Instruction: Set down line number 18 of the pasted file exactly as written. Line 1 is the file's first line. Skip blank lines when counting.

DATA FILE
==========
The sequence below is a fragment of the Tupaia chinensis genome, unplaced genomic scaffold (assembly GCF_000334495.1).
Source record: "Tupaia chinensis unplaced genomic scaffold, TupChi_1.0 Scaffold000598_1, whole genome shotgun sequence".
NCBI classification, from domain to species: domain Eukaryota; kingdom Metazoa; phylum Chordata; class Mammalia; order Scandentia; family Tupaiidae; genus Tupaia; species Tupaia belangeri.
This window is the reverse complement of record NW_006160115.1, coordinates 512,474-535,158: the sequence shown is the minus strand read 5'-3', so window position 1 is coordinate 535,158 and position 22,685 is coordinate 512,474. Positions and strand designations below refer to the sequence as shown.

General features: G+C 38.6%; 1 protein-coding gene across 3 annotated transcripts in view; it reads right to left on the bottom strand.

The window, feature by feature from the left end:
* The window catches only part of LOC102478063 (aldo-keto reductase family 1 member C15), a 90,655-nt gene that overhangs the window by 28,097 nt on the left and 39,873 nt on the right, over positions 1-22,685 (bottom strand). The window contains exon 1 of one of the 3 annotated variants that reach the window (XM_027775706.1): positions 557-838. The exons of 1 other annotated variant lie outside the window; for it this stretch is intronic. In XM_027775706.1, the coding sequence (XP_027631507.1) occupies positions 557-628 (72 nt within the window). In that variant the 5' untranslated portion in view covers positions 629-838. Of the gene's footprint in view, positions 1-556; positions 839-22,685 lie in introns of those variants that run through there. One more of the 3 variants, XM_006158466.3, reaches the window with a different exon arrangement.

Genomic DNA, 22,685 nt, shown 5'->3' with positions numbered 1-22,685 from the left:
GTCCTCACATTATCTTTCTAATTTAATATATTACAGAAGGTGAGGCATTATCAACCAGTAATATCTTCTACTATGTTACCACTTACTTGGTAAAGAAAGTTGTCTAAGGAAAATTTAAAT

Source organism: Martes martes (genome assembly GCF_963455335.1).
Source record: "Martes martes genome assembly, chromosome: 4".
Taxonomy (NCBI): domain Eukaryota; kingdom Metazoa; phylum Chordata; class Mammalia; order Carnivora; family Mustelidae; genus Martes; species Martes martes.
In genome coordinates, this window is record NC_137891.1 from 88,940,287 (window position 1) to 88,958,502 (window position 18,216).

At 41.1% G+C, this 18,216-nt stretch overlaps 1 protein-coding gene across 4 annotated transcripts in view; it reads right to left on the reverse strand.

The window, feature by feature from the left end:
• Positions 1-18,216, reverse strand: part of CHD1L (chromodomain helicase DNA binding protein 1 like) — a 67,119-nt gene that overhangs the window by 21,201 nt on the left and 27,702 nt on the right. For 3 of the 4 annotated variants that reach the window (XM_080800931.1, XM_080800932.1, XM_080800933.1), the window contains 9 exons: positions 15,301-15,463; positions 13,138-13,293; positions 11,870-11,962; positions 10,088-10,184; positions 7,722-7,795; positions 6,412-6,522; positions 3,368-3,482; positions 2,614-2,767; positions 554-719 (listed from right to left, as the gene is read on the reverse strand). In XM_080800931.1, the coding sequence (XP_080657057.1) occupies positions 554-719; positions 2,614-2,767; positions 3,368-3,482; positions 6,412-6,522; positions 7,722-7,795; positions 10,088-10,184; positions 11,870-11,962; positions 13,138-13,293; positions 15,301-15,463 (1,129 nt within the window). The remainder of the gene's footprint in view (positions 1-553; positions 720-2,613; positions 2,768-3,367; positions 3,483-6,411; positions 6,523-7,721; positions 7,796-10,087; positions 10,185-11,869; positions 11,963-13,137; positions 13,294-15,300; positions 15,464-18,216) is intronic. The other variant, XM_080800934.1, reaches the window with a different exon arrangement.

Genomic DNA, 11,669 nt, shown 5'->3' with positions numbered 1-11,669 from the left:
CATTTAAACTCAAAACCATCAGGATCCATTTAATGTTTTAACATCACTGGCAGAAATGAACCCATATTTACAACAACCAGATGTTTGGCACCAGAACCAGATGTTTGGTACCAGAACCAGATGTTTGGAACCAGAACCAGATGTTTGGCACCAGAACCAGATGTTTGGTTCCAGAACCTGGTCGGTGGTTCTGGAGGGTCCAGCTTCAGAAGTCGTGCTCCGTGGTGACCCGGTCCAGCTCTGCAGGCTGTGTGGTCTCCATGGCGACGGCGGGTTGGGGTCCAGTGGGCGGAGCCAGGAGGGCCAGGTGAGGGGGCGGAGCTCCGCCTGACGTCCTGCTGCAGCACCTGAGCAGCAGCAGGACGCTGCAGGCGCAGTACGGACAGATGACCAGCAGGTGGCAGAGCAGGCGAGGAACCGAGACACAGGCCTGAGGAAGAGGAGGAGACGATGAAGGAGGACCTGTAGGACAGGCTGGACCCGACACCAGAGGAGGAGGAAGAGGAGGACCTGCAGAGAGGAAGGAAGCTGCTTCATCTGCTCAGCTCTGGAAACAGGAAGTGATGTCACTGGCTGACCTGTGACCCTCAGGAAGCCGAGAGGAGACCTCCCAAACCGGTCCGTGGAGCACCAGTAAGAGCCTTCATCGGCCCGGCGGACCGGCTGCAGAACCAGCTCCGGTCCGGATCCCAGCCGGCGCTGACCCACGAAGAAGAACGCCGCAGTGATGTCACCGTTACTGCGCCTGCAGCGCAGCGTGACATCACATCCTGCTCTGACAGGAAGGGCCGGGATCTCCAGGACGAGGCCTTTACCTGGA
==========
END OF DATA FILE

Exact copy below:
CATTTAAACTCAAAACCATCAGGATCCATTTAATGTTTTAACATCACTGGCAGAAATGAACCCATATTTACAACAACCAGATGTTTGGCACCAGAACCAGATGTTTGGTACCAGAACCAGATGTTTGGAACCAGAACCAGATGTTTGGCACCAGAACCAGATGTTTGGTTCCAGAACCTGGTCGGTGGTTCTGGAGGGTCCAGCTTCAGAAGTCGTGCTCCGTGGTGACCCGGTCCAGCTCTGCAGGCTGTGTGGTCTCCATGGCGACGGCGGGTTGGGGTCCAGTGGGCGGAGCCAGGAGGGCCAGGTGAGGGGGCGGAGCTCCGCCTGACGTCCTGCTGCAGCACCTGAGCAGCAGCAGGACGCTGCAGGCGCAGTACGGACAGATGACCAGCAGGTGGCAGAGCAGGCGAGGAACCGAGACACAGGCCTGAGGAAGAGGAGGAGACGATGAAGGAGGACCTGTAGGACAGGCTGGACCCGACACCAGAGGAGGAGGAAGAGGAGGACCTGCAGAGAGGAAGGAAGCTGCTTCATCTGCTCAGCTCTGGAAACAGGAAGTGATGTCACTGGCTGACCTGTGACCCTCAGGAAGCCGAGAGGAGACCTCCCAAACCGGTCCGTGGAGCACCAGTAAGAGCCTTCATCGGCCCGGCGGACCGGCTGCAGAACCAGCTCCGGTCCGGATCCCAGCCGGCGCTGACCCACGAAGAAGAACGCCGCAGTGATGTCACCGTTACTGCGCCTGCAGCGCAGCGTGACATCACATCCTGCTCTGACAGGAAGGGCCGGGATCTCCAGGACGAGGCCTTTACCTGGA